I should be somewhat embarrassed by the fact that my appeal was unsuccessful - * long time bureaucrat in interpretation fail * - but sometimes you don't have all of the facts and it turned out that the interpretation of the constitutional validity of the initial declaration of the result of the 2019 election had not been widely known.
And so, I am back, at least until 31 December next year. I'm not planning to get comfortable, and I don't know if I'll even run for re-election - we'll see how it goes. But you can expect some coverage here about what I'm doing on the Committee and elsewhere, for there's little point in my representing those people who kindly voted for me, and indeed, those who didn't - I didn't take it personally, I promise - otherwise.
So, bureaucrat, parish councillor and international activist. It's an eclectic collection of roles, but each offers me the opportunity to contribute to making things better, even if only slightly. And, at the end of the day, if you're making things better, you are making a contribution towards the wider community, and isn't that something we should all aspire to?...
Tuesday, May 11, 2021
So, time to take a wider view of events in Suffolk...
Beyond the boundaries of Mid Suffolk, we entered the elections holding County Divisions in Woodbridge, St Margaret's and Westgate (Ipswich) and Peninsula (think the triangle of land between the Stour and Orwell estuaries).
We'd lost Peninsula before we started, as the sitting Liberal Democrat and former Group Leader, David Wood, had retired, and the seat wasn't even defended - it went to the Greens.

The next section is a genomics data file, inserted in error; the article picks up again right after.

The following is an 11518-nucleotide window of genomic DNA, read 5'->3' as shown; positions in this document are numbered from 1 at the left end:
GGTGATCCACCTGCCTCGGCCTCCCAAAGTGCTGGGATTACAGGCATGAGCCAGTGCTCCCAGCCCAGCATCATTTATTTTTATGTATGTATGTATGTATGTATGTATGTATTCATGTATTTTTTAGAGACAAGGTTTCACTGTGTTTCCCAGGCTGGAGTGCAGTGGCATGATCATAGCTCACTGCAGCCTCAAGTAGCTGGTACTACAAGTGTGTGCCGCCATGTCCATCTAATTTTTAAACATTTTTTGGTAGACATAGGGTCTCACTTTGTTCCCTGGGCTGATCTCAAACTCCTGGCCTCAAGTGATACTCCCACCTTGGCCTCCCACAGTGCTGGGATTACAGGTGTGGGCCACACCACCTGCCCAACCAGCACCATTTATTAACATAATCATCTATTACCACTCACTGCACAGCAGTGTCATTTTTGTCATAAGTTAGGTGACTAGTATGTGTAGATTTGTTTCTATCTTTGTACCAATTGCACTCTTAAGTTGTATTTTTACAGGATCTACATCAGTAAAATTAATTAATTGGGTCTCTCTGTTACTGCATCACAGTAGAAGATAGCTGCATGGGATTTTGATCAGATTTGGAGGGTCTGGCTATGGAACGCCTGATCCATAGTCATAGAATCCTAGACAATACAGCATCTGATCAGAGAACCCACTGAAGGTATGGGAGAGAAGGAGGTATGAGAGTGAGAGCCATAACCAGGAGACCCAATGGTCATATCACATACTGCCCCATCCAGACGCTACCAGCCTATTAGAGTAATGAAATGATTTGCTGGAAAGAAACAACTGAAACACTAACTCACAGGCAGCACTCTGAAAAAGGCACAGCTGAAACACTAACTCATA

Woodbridge stayed resolutely Liberal Democrat, with Caroline Page scoring 63.5% in a two-horse race against the Conservatives, leaving St Margaret's and Westgate as a potential gain - we held both seats for the first eight years of its existence (2005-2013) and Inga Lockington has managed to fend off both Labour and Conservative opposition to hold one of them ever since - the second seat went Labour in 2013 and Conservative in 2017. Sadly, whilst Inga's personal vote held up nicely, the new Conservative candidate retained her seat and Oliver Holmes came fourth, behind one of the Labour candidates.
Elsewhere, there were respectable second places in Belstead Brook, Blything, Kessingland and Southwold and Stour Valley, but otherwise there wasn't an awful lot to get excited about. The Liberal Democrats are now the fourth party of Suffolk politics at County level, with Suffolk County Council now constituted as follows;